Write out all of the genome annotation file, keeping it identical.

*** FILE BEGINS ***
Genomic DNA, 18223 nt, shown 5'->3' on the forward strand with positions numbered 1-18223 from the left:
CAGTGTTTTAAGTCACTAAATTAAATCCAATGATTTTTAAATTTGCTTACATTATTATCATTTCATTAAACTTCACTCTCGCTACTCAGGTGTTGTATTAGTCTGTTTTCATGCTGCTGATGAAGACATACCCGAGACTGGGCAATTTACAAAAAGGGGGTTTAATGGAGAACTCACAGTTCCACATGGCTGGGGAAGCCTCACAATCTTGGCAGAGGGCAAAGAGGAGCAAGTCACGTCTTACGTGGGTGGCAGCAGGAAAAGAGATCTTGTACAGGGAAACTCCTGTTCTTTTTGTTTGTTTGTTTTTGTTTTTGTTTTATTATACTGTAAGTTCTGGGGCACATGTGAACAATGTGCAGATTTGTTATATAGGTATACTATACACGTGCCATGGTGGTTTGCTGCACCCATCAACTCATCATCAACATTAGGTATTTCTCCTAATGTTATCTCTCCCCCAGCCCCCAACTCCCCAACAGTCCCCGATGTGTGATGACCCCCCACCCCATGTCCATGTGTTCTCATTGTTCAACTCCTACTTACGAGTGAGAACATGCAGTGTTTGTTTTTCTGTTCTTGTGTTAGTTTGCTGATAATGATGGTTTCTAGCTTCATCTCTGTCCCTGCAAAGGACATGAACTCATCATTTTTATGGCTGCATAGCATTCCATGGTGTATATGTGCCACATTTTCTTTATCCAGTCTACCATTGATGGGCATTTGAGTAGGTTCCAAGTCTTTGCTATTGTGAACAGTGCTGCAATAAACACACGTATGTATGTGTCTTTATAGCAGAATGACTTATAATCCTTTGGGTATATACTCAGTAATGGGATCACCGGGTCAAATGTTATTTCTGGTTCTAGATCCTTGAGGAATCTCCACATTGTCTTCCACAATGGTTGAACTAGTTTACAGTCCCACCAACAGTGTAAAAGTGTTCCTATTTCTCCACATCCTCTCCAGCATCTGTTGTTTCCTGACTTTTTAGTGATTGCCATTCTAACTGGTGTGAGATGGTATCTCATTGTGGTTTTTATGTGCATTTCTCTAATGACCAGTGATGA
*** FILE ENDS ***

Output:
Genomic DNA, 18223 nt, shown 5'->3' on the forward strand with positions numbered 1-18223 from the left:
CAGTGTTTTAAGTCACTAAATTAAATCCAATGATTTTTAAATTTGCTTACATTATTATCATTTCATTAAACTTCACTCTCGCTACTCAGGTGTTGTATTAGTCTGTTTTCATGCTGCTGATGAAGACATACCCGAGACTGGGCAATTTACAAAAAGGGGGTTTAATGGAGAACTCACAGTTCCACATGGCTGGGGAAGCCTCACAATCTTGGCAGAGGGCAAAGAGGAGCAAGTCACGTCTTACGTGGGTGGCAGCAGGAAAAGAGATCTTGTACAGGGAAACTCCTGTTCTTTTTGTTTGTTTGTTTTTGTTTTTGTTTTATTATACTGTAAGTTCTGGGGCACATGTGAACAATGTGCAGATTTGTTATATAGGTATACTATACACGTGCCATGGTGGTTTGCTGCACCCATCAACTCATCATCAACATTAGGTATTTCTCCTAATGTTATCTCTCCCCCAGCCCCCAACTCCCCAACAGTCCCCGATGTGTGATGACCCCCCACCCCATGTCCATGTGTTCTCATTGTTCAACTCCTACTTACGAGTGAGAACATGCAGTGTTTGTTTTTCTGTTCTTGTGTTAGTTTGCTGATAATGATGGTTTCTAGCTTCATCTCTGTCCCTGCAAAGGACATGAACTCATCATTTTTATGGCTGCATAGCATTCCATGGTGTATATGTGCCACATTTTCTTTATCCAGTCTACCATTGATGGGCATTTGAGTAGGTTCCAAGTCTTTGCTATTGTGAACAGTGCTGCAATAAACACACGTATGTATGTGTCTTTATAGCAGAATGACTTATAATCCTTTGGGTATATACTCAGTAATGGGATCACCGGGTCAAATGTTATTTCTGGTTCTAGATCCTTGAGGAATCTCCACATTGTCTTCCACAATGGTTGAACTAGTTTACAGTCCCACCAACAGTGTAAAAGTGTTCCTATTTCTCCACATCCTCTCCAGCATCTGTTGTTTCCTGACTTTTTAGTGATTGCCATTCTAACTGGTGTGAGATGGTATCTCATTGTGGTTTTTATGTGCATTTCTCTAATGACCAGTGATGA